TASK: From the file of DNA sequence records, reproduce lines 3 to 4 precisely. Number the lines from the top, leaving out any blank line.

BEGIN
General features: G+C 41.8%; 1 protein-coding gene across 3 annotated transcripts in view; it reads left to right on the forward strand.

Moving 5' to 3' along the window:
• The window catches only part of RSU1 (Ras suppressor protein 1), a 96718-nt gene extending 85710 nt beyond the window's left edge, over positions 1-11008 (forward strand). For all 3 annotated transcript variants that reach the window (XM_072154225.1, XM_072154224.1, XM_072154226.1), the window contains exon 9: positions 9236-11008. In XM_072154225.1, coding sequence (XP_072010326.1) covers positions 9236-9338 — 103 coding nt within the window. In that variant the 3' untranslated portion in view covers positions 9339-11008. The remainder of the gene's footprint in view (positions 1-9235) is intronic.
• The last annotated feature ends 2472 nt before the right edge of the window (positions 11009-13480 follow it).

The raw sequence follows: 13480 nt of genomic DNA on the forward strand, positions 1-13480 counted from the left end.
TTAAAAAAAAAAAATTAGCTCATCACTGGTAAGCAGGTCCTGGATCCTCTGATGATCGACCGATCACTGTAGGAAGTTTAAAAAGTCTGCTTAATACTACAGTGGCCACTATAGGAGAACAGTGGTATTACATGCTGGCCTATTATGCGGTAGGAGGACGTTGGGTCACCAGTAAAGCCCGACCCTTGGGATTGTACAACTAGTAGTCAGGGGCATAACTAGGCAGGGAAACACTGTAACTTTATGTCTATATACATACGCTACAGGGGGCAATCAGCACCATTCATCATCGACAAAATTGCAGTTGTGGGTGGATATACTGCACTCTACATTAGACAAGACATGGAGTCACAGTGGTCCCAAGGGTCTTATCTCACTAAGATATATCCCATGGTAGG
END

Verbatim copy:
• The window catches only part of RSU1 (Ras suppressor protein 1), a 96718-nt gene extending 85710 nt beyond the window's left edge, over positions 1-11008 (forward strand). For all 3 annotated transcript variants that reach the window (XM_072154225.1, XM_072154224.1, XM_072154226.1), the window contains exon 9: positions 9236-11008. In XM_072154225.1, coding sequence (XP_072010326.1) covers positions 9236-9338 — 103 coding nt within the window. In that variant the 3' untranslated portion in view covers positions 9339-11008. The remainder of the gene's footprint in view (positions 1-9235) is intronic.
• The last annotated feature ends 2472 nt before the right edge of the window (positions 11009-13480 follow it).